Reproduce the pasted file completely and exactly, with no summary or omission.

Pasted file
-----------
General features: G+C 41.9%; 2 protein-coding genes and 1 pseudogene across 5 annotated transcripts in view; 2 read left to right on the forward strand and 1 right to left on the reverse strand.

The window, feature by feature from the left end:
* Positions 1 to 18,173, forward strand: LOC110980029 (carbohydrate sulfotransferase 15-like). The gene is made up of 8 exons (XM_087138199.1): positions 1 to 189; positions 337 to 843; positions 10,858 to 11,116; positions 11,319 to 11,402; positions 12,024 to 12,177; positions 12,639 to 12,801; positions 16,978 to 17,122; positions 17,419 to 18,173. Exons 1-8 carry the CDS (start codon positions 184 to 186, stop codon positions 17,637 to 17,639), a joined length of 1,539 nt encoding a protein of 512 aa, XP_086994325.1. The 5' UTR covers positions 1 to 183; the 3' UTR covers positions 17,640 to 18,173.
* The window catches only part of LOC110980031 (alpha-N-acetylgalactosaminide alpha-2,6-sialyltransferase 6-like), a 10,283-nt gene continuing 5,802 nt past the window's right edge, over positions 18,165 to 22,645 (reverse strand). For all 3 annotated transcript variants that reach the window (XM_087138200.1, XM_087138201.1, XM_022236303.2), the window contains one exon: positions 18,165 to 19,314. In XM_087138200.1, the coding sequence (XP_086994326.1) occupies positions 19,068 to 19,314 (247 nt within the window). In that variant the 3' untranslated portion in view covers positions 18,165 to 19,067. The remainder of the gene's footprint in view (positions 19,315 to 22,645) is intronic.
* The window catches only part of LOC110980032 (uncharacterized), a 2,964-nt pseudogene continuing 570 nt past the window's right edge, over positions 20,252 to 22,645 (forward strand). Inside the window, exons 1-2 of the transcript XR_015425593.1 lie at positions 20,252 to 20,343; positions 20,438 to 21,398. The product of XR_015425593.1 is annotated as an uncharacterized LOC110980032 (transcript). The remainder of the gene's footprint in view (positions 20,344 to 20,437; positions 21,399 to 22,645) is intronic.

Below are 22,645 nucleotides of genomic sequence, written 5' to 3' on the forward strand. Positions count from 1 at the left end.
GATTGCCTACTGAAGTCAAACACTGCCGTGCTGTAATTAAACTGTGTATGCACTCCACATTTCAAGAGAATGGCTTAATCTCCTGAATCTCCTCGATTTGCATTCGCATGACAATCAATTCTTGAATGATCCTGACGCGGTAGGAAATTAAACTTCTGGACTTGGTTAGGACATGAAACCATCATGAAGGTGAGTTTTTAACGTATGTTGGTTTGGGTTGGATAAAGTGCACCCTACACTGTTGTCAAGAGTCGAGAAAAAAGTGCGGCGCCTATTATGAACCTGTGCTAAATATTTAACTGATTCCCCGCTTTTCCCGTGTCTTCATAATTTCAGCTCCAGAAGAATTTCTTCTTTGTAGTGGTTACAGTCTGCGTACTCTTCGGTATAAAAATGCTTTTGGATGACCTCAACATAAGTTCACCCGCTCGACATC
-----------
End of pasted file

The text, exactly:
General features: G+C 41.9%; 2 protein-coding genes and 1 pseudogene across 5 annotated transcripts in view; 2 read left to right on the forward strand and 1 right to left on the reverse strand.

The window, feature by feature from the left end:
* Positions 1 to 18,173, forward strand: LOC110980029 (carbohydrate sulfotransferase 15-like). The gene is made up of 8 exons (XM_087138199.1): positions 1 to 189; positions 337 to 843; positions 10,858 to 11,116; positions 11,319 to 11,402; positions 12,024 to 12,177; positions 12,639 to 12,801; positions 16,978 to 17,122; positions 17,419 to 18,173. Exons 1-8 carry the CDS (start codon positions 184 to 186, stop codon positions 17,637 to 17,639), a joined length of 1,539 nt encoding a protein of 512 aa, XP_086994325.1. The 5' UTR covers positions 1 to 183; the 3' UTR covers positions 17,640 to 18,173.
* The window catches only part of LOC110980031 (alpha-N-acetylgalactosaminide alpha-2,6-sialyltransferase 6-like), a 10,283-nt gene continuing 5,802 nt past the window's right edge, over positions 18,165 to 22,645 (reverse strand). For all 3 annotated transcript variants that reach the window (XM_087138200.1, XM_087138201.1, XM_022236303.2), the window contains one exon: positions 18,165 to 19,314. In XM_087138200.1, the coding sequence (XP_086994326.1) occupies positions 19,068 to 19,314 (247 nt within the window). In that variant the 3' untranslated portion in view covers positions 18,165 to 19,067. The remainder of the gene's footprint in view (positions 19,315 to 22,645) is intronic.
* The window catches only part of LOC110980032 (uncharacterized), a 2,964-nt pseudogene continuing 570 nt past the window's right edge, over positions 20,252 to 22,645 (forward strand). Inside the window, exons 1-2 of the transcript XR_015425593.1 lie at positions 20,252 to 20,343; positions 20,438 to 21,398. The product of XR_015425593.1 is annotated as an uncharacterized LOC110980032 (transcript). The remainder of the gene's footprint in view (positions 20,344 to 20,437; positions 21,399 to 22,645) is intronic.

Below are 22,645 nucleotides of genomic sequence, written 5' to 3' on the forward strand. Positions count from 1 at the left end.
GATTGCCTACTGAAGTCAAACACTGCCGTGCTGTAATTAAACTGTGTATGCACTCCACATTTCAAGAGAATGGCTTAATCTCCTGAATCTCCTCGATTTGCATTCGCATGACAATCAATTCTTGAATGATCCTGACGCGGTAGGAAATTAAACTTCTGGACTTGGTTAGGACATGAAACCATCATGAAGGTGAGTTTTTAACGTATGTTGGTTTGGGTTGGATAAAGTGCACCCTACACTGTTGTCAAGAGTCGAGAAAAAAGTGCGGCGCCTATTATGAACCTGTGCTAAATATTTAACTGATTCCCCGCTTTTCCCGTGTCTTCATAATTTCAGCTCCAGAAGAATTTCTTCTTTGTAGTGGTTACAGTCTGCGTACTCTTCGGTATAAAAATGCTTTTGGATGACCTCAACATAAGTTCACCCGCTCGACATC